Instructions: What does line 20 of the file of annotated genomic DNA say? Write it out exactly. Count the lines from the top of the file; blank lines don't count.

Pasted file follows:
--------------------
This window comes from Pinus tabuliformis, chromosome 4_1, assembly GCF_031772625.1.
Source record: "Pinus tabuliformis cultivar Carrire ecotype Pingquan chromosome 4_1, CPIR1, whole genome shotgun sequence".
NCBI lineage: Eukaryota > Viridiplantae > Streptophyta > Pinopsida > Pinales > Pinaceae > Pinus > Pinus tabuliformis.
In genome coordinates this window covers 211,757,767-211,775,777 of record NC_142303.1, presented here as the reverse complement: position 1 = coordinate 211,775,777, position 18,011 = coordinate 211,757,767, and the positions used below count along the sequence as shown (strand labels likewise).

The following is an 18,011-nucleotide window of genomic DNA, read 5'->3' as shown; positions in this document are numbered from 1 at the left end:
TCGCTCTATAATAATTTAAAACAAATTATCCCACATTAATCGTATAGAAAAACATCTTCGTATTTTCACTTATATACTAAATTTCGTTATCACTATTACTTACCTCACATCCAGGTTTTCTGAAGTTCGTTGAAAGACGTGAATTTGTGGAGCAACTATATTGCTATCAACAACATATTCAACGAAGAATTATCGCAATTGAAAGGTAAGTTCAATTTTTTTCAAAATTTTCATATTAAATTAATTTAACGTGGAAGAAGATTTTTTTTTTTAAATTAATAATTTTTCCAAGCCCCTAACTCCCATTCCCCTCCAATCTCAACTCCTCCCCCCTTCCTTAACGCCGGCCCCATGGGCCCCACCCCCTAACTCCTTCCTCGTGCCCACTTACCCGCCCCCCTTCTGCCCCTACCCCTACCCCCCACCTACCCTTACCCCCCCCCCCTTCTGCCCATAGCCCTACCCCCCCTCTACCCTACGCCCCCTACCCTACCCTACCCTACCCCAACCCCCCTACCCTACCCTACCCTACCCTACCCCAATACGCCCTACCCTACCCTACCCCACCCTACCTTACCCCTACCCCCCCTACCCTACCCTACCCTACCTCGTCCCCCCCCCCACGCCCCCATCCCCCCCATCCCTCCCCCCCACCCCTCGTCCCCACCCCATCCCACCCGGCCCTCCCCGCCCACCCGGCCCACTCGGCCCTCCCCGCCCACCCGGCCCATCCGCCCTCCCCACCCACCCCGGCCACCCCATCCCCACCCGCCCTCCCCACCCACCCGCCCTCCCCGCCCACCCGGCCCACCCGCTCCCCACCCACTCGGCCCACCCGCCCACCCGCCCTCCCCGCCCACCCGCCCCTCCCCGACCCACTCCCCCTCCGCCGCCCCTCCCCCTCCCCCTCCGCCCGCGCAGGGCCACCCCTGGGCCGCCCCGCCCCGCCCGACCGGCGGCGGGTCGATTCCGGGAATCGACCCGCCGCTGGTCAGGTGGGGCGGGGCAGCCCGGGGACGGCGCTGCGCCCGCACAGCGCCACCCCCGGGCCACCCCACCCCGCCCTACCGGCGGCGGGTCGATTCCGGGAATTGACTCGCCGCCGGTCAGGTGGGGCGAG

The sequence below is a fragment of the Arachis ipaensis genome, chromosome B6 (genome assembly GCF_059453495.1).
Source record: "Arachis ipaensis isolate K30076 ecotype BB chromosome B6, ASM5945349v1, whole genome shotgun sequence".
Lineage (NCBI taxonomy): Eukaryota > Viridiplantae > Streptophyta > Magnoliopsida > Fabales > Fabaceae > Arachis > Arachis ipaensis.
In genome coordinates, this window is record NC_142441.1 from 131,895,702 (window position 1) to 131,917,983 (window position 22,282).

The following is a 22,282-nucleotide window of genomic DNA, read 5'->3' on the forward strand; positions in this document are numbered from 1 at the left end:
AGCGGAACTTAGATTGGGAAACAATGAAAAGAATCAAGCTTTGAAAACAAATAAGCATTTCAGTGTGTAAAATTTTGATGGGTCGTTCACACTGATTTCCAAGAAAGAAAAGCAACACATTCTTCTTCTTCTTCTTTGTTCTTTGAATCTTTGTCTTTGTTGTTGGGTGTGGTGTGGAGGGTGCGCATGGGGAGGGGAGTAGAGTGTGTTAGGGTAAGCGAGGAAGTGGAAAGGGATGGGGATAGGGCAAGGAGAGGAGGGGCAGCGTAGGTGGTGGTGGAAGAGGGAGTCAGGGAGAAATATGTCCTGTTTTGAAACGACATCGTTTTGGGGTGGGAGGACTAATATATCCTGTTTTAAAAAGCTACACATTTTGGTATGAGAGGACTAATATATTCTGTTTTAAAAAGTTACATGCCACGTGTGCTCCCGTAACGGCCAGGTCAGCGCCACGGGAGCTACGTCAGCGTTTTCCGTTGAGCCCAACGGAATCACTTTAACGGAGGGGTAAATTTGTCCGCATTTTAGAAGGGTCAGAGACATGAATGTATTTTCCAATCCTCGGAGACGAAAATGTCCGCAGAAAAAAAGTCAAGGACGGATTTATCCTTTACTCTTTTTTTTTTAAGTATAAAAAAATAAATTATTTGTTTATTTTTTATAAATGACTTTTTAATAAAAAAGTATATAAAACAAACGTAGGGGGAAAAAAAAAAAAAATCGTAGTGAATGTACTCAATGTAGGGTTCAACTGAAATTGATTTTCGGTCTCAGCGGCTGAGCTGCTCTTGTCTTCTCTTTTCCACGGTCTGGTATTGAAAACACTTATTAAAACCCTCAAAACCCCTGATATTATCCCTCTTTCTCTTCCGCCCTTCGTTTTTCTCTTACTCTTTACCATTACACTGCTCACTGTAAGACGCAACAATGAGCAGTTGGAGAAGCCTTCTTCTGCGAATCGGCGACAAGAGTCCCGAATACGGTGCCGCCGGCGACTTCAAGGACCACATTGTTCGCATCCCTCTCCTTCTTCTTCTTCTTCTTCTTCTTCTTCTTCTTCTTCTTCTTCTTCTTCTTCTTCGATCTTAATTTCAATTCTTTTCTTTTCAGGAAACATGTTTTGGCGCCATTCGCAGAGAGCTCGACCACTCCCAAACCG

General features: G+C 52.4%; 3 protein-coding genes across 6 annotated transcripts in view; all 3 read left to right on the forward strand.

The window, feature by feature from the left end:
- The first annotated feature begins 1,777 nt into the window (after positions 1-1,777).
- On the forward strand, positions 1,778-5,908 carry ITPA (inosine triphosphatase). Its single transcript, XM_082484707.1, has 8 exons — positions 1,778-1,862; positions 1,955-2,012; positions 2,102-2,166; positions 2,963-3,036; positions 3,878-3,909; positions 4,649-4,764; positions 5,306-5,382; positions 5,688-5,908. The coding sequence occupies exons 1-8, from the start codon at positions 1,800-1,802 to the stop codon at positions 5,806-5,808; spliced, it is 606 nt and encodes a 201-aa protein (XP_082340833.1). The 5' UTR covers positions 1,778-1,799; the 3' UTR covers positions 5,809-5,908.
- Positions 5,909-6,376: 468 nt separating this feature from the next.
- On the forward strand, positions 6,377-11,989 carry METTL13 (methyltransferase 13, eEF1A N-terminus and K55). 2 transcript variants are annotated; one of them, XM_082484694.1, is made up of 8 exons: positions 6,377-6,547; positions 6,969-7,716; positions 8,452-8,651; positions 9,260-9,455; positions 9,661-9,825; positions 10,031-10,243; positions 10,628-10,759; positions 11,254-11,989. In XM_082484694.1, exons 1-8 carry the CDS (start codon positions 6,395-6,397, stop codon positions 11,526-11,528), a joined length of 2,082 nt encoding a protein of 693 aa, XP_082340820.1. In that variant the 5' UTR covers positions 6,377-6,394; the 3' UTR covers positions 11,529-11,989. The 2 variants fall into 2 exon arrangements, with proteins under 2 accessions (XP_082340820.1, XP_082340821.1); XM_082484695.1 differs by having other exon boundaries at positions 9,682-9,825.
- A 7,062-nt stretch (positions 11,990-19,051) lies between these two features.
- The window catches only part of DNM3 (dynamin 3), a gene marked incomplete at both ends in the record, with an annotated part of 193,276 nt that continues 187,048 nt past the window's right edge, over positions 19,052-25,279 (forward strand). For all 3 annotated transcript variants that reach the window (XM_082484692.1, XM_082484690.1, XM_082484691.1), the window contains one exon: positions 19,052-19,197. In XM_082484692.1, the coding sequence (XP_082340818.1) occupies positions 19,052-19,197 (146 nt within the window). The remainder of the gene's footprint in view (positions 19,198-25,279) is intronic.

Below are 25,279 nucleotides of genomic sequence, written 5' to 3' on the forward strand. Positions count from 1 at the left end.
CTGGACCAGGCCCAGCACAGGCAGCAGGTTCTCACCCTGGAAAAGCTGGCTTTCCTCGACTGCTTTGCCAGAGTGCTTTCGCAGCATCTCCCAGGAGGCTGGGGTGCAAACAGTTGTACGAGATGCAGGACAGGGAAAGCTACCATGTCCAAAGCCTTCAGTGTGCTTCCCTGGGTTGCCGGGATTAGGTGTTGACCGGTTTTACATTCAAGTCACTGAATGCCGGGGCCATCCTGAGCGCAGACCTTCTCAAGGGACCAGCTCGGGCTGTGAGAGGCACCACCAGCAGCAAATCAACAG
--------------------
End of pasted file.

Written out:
- The window catches only part of DNM3 (dynamin 3), a gene marked incomplete at both ends in the record, with an annotated part of 193,276 nt that continues 187,048 nt past the window's right edge, over positions 19,052-25,279 (forward strand). For all 3 annotated transcript variants that reach the window (XM_082484692.1, XM_082484690.1, XM_082484691.1), the window contains one exon: positions 19,052-19,197. In XM_082484692.1, the coding sequence (XP_082340818.1) occupies positions 19,052-19,197 (146 nt within the window). The remainder of the gene's footprint in view (positions 19,198-25,279) is intronic.